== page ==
Development Path/Timeline: I think Berard will be a fun player to watch in pre-season, but to me he is a player that will need at least a season of AHL hockey, and likely two. If all goes right for Berard he could be a solid middle-six forward, but it is far more likely that he is a 9th forward at the NHL level who provides excellent energy and defensive play. I see him as being a fan favorite, and with his work ethic I think he is almost a lock to play in the NHL. 

5. Will Cuylle, LW, Hartford Wolfpack (AHL) 

Will Cuylle was not a popular second-round pick back in 2020 (due to the similarities in the ill-fated Carl Hagelin trade/Ryan Gropp drafting), but three years on it is looking like the Rangers were right to take a chance on the forward, who underperformed in his draft season. After a strong final season in the OHL, which included a 40-goal season and a bottom-six role on Team Canada, Cuylle joined the Rangers’ AHL franchise for his first full professional season (he played 18 games for the Pack during the OHL’s canceled season in 20/21). 

Like the Wolf Pack, Cuylle started relatively slow at the professional level, although he was pacing the low-scoring Pack in scoring for the first half of the season. But as the Wolfpack’s standards rose, so did Cuylle’s. He had an excellent second half of the season, which included multiple multi-point games to help propel the Wolfpack toward a playoff berth. 

While 45 points in 69 games may not scream an excellent prospect, but given the context, it was an impressive season for the 21-year-old as he led the team in goals and was second in points. He even earned a four-game stint with the big club this past season.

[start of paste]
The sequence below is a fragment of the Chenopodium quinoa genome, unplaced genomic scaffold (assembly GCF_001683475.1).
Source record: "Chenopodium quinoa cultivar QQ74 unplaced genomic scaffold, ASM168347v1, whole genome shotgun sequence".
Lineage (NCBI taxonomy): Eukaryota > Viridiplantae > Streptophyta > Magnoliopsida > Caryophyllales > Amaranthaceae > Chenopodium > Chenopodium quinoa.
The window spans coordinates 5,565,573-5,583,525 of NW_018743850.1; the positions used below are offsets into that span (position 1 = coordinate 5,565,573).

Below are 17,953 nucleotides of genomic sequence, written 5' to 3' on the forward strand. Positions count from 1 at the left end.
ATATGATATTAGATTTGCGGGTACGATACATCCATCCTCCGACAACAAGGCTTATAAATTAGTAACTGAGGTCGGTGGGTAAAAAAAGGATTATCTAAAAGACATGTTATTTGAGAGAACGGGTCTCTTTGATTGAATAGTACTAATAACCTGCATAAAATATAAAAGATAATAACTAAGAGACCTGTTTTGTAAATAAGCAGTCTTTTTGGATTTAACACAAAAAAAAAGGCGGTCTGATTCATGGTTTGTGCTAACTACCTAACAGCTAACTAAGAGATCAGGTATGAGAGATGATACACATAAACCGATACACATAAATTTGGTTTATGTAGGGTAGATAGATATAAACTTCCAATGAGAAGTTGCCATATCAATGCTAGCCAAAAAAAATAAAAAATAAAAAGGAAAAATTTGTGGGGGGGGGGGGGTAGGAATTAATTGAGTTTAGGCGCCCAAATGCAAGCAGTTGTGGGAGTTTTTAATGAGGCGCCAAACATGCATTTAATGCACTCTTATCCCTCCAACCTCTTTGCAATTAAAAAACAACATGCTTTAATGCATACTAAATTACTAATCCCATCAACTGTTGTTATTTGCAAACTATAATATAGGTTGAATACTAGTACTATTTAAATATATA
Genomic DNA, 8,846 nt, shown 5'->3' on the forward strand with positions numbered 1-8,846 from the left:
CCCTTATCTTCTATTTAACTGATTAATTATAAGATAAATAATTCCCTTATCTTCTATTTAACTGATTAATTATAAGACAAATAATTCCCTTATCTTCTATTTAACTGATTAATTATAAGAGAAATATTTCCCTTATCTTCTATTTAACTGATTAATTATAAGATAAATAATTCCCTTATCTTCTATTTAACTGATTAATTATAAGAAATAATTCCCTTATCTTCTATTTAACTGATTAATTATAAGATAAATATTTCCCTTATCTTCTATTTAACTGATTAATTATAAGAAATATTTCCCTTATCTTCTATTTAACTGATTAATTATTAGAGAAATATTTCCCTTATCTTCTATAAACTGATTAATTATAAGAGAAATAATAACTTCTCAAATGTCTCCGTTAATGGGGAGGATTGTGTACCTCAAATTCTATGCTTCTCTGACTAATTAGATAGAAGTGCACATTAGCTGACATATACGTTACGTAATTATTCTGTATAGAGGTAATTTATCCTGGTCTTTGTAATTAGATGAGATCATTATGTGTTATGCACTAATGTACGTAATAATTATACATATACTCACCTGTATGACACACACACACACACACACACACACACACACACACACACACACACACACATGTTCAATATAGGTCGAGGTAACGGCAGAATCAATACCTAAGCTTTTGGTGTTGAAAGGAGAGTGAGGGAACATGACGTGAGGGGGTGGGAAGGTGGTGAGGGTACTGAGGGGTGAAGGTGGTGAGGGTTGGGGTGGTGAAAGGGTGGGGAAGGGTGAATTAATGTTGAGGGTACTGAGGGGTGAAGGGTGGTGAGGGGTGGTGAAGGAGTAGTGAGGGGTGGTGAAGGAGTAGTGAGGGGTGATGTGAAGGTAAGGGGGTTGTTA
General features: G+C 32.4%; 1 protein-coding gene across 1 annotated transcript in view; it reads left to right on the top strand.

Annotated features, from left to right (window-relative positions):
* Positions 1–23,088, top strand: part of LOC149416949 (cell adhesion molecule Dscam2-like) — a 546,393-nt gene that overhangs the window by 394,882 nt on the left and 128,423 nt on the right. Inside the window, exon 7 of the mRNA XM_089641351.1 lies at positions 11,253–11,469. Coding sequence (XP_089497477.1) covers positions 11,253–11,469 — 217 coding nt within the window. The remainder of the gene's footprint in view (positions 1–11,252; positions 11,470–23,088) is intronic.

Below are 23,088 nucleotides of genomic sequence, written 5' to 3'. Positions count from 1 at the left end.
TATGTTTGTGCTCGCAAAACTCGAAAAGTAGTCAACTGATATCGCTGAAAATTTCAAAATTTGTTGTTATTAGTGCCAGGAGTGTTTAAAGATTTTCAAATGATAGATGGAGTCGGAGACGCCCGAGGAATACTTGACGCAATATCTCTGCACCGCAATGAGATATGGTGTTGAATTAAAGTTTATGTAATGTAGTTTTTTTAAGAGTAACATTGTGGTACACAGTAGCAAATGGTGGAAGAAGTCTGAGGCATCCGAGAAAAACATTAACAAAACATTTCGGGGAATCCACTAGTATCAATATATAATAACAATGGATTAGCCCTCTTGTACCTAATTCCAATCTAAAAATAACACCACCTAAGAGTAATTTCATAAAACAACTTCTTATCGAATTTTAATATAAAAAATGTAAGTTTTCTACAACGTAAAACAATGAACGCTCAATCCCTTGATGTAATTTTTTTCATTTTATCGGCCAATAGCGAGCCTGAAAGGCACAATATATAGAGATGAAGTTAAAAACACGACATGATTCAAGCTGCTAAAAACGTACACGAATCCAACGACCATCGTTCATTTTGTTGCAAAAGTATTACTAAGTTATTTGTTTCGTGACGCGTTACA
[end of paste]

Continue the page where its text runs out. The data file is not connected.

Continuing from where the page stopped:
Development Path/Timeline: While Cuylle did earn his four games last season, Drury’s offseason moves mean that Cuylle making the opening night roster is highly unlikely. Cuylle will likely spend another season as one of the Wolfpack’s top players; for me improvement would mean Cuylle pushing towards a point-per-game scoring pace. 

It will be interesting to see how he steps up on a team that will have some younger forwards, such as Othmann, Berard, and Sykora. I do think Cuylle is the most likely forward to be called up if there is an injury this season, but he likely makes the Rangers’ full-time roster in 2024. I see him as a bottom-six forward with 20 goal upside due to his frame and shot. 

4. Zac Jones, LHD, New York Rangers 

Zac Jones is probably the most well-known of the Rangers prospects on this list. The 2019 third-round pick has played 38 games at the NHL level over three seasons, notching 8 points in the process. Jones never really managed to gain the trust of Gallant last season, despite being one of the team’s better puck-moving defensemen. 

He had an excellent season in Hartford though, posting 31 points in 54 regular season contests, and led the defensive group in scoring during the playoffs. The knock on Jones is that he is an undersized player, but I think the skating, puck skills, and hockey sense all make Jones a potential number 4 defenseman who can run a powerplay. 

Development Path/Timeline: We are reaching make-or-break territory when it comes to Jones being a Ranger. He turns 23 in October and his waiver-exempt status has expired, meaning he can no longer return to the AHL without going through waivers. This makes it almost a certainty that Jones will be on the roster when the season starts, as Drury will not want to lose him for nothing. 

The hope is that Jones will get the opportunity to rotate into the lineup throughout the season, and when he does it is pretty clear that he should get a chance at running PP2.